In Marketing class I learned about a man who had a bunch of folding stools to sell. He first positioned them as general-purpose folding stools, but there were no takers. He sold them all when he positioned them as fishing stools.
A well-positioned product connects with a specific market. With a bit of luck, the sale requires minimal targeted advertising and fetches a premium price.
This week I've been in the market for gloves. Not just any gloves, but gloves to protect my hands when I clamber over rocks and ride scree.
I've explored volcanic trails without gloves. After a few days of clambering, the tips of my fingers crack painfully at the cuticles.
REI outdoors equipment store had gloves at various price points. Some were north of $100, but nothing met my need.
After some discussion, two sales associates suggested the $38 leather work gloves. "Built for tough jobs in the outdoors, ... keep your hands warm without giving up dexterity."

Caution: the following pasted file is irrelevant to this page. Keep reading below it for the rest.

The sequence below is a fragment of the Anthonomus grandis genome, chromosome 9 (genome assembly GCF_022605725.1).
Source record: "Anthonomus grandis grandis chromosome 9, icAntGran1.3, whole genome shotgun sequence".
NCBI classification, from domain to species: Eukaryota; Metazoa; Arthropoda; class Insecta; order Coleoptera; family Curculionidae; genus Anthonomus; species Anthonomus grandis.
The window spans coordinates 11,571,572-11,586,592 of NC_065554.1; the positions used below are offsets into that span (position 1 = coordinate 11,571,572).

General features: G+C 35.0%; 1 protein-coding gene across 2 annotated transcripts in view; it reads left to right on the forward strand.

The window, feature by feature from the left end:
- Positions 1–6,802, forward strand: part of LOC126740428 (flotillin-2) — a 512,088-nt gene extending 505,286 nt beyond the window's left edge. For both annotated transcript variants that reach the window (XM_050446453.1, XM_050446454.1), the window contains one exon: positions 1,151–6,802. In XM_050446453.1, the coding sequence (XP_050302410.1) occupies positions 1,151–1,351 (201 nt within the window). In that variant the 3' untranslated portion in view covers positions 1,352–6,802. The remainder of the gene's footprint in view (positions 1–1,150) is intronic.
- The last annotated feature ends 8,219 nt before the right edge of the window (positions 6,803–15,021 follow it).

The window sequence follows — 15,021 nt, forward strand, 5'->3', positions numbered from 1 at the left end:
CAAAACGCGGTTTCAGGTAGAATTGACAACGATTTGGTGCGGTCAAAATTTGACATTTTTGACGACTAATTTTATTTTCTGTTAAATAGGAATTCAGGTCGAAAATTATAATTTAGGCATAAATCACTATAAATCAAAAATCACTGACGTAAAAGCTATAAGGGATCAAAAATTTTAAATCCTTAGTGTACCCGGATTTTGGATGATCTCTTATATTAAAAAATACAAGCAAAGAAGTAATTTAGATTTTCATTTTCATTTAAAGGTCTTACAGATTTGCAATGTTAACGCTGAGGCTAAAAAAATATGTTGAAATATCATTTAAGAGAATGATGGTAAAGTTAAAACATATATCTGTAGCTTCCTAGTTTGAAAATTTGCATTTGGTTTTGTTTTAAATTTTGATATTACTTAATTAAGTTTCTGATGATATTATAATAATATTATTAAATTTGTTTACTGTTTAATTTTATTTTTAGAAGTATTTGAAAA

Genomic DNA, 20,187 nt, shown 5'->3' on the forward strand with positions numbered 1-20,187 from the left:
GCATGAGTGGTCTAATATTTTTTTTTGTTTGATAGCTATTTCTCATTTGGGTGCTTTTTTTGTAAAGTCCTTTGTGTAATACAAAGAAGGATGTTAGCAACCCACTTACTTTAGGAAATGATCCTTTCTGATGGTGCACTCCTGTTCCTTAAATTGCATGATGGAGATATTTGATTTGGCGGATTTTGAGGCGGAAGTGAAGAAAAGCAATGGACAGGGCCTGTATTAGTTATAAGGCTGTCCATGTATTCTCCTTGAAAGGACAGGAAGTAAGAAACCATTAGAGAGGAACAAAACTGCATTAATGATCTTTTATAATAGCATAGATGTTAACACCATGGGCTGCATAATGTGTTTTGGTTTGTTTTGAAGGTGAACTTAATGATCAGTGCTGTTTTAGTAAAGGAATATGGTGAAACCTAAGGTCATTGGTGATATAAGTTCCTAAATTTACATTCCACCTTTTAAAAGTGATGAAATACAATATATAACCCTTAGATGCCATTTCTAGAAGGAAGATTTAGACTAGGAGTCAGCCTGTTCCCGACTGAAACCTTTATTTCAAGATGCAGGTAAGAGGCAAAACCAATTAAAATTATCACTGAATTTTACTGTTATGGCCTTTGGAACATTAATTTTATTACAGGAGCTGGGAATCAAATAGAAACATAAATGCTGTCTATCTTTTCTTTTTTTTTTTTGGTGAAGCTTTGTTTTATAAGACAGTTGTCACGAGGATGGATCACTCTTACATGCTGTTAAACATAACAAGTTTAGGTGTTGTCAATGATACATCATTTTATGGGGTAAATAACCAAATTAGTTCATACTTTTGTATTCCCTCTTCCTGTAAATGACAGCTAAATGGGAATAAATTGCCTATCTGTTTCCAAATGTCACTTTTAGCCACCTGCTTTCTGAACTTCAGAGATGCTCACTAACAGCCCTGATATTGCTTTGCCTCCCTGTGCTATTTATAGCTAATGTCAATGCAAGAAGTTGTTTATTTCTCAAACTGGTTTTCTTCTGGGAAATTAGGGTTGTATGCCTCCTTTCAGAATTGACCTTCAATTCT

I did not want gloves that are too heavy and too hot for subtropical trails.
But I now had the right positioning word: "work."
I drove over to The Home Depot where an associate from Tanzania led me to the work gloves aisle. The selection ranged from $5 to $20.
I thought about the group of hikers I had seen at a trailhead on Japan's Yakushima Island earlier this year. They were putting on gloves of a type I had not seen at REI: regular work gloves.
I left with a $10 pair of "Grease Monkey" work gloves.
Had REI positioned these as "trekking" gloves, the price point could have been nearer $50.
This winter I will be wearing my monkey gloves while actual monkeys go about their business in the forest.